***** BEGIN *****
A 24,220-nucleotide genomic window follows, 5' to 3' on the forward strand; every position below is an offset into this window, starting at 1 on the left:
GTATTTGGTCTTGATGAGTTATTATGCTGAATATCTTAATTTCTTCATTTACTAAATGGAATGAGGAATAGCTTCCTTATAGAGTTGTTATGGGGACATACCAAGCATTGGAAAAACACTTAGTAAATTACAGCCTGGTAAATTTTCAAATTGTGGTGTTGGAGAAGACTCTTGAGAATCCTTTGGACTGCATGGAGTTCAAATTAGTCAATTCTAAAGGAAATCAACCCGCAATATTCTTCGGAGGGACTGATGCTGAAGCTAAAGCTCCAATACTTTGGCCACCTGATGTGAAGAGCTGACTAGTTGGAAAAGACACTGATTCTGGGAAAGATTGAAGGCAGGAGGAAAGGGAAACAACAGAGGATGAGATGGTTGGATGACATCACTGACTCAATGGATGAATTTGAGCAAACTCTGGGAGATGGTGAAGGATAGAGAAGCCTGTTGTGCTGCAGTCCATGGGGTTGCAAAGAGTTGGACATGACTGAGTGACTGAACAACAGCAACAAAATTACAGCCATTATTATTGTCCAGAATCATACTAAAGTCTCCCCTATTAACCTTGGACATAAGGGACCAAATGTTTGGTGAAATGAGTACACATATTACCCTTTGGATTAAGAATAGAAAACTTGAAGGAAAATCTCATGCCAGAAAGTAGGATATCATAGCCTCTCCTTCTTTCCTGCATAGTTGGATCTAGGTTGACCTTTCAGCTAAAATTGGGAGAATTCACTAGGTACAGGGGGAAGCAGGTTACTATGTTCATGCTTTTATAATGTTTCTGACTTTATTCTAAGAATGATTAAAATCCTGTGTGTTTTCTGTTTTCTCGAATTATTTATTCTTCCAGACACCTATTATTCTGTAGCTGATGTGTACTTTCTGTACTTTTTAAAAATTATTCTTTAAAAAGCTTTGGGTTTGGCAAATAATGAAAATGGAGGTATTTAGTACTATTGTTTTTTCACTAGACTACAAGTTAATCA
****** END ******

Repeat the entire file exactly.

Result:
A 24,220-nucleotide genomic window follows, 5' to 3' on the forward strand; every position below is an offset into this window, starting at 1 on the left:
GTATTTGGTCTTGATGAGTTATTATGCTGAATATCTTAATTTCTTCATTTACTAAATGGAATGAGGAATAGCTTCCTTATAGAGTTGTTATGGGGACATACCAAGCATTGGAAAAACACTTAGTAAATTACAGCCTGGTAAATTTTCAAATTGTGGTGTTGGAGAAGACTCTTGAGAATCCTTTGGACTGCATGGAGTTCAAATTAGTCAATTCTAAAGGAAATCAACCCGCAATATTCTTCGGAGGGACTGATGCTGAAGCTAAAGCTCCAATACTTTGGCCACCTGATGTGAAGAGCTGACTAGTTGGAAAAGACACTGATTCTGGGAAAGATTGAAGGCAGGAGGAAAGGGAAACAACAGAGGATGAGATGGTTGGATGACATCACTGACTCAATGGATGAATTTGAGCAAACTCTGGGAGATGGTGAAGGATAGAGAAGCCTGTTGTGCTGCAGTCCATGGGGTTGCAAAGAGTTGGACATGACTGAGTGACTGAACAACAGCAACAAAATTACAGCCATTATTATTGTCCAGAATCATACTAAAGTCTCCCCTATTAACCTTGGACATAAGGGACCAAATGTTTGGTGAAATGAGTACACATATTACCCTTTGGATTAAGAATAGAAAACTTGAAGGAAAATCTCATGCCAGAAAGTAGGATATCATAGCCTCTCCTTCTTTCCTGCATAGTTGGATCTAGGTTGACCTTTCAGCTAAAATTGGGAGAATTCACTAGGTACAGGGGGAAGCAGGTTACTATGTTCATGCTTTTATAATGTTTCTGACTTTATTCTAAGAATGATTAAAATCCTGTGTGTTTTCTGTTTTCTCGAATTATTTATTCTTCCAGACACCTATTATTCTGTAGCTGATGTGTACTTTCTGTACTTTTTAAAAATTATTCTTTAAAAAGCTTTGGGTTTGGCAAATAATGAAAATGGAGGTATTTAGTACTATTGTTTTTTCACTAGACTACAAGTTAATCA